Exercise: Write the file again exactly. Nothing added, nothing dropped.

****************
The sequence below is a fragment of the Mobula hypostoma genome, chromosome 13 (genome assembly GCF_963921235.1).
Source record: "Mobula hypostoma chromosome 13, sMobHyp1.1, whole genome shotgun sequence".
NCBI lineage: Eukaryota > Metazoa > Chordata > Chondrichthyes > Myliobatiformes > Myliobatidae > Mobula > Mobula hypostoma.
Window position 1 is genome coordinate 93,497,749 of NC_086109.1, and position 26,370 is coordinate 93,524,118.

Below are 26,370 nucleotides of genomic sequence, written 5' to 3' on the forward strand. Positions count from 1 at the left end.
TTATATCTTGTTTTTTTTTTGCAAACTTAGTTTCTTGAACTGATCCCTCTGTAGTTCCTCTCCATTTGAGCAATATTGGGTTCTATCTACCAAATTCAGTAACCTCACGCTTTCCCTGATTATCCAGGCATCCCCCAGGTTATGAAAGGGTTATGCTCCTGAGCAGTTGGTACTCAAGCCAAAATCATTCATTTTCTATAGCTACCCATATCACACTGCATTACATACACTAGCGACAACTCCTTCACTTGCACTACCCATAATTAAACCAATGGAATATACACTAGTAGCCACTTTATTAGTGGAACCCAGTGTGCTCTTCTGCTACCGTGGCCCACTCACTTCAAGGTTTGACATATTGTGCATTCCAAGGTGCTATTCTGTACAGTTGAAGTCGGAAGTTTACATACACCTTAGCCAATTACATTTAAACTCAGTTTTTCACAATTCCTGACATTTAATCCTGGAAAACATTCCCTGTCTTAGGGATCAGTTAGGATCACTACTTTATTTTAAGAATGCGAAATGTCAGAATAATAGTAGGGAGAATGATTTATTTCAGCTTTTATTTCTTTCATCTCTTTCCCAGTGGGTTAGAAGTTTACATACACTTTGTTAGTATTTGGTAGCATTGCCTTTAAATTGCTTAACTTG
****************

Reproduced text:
The sequence below is a fragment of the Mobula hypostoma genome, chromosome 13 (genome assembly GCF_963921235.1).
Source record: "Mobula hypostoma chromosome 13, sMobHyp1.1, whole genome shotgun sequence".
NCBI lineage: Eukaryota > Metazoa > Chordata > Chondrichthyes > Myliobatiformes > Myliobatidae > Mobula > Mobula hypostoma.
Window position 1 is genome coordinate 93,497,749 of NC_086109.1, and position 26,370 is coordinate 93,524,118.

Below are 26,370 nucleotides of genomic sequence, written 5' to 3' on the forward strand. Positions count from 1 at the left end.
TTATATCTTGTTTTTTTTTTGCAAACTTAGTTTCTTGAACTGATCCCTCTGTAGTTCCTCTCCATTTGAGCAATATTGGGTTCTATCTACCAAATTCAGTAACCTCACGCTTTCCCTGATTATCCAGGCATCCCCCAGGTTATGAAAGGGTTATGCTCCTGAGCAGTTGGTACTCAAGCCAAAATCATTCATTTTCTATAGCTACCCATATCACACTGCATTACATACACTAGCGACAACTCCTTCACTTGCACTACCCATAATTAAACCAATGGAATATACACTAGTAGCCACTTTATTAGTGGAACCCAGTGTGCTCTTCTGCTACCGTGGCCCACTCACTTCAAGGTTTGACATATTGTGCATTCCAAGGTGCTATTCTGTACAGTTGAAGTCGGAAGTTTACATACACCTTAGCCAATTACATTTAAACTCAGTTTTTCACAATTCCTGACATTTAATCCTGGAAAACATTCCCTGTCTTAGGGATCAGTTAGGATCACTACTTTATTTTAAGAATGCGAAATGTCAGAATAATAGTAGGGAGAATGATTTATTTCAGCTTTTATTTCTTTCATCTCTTTCCCAGTGGGTTAGAAGTTTACATACACTTTGTTAGTATTTGGTAGCATTGCCTTTAAATTGCTTAACTTG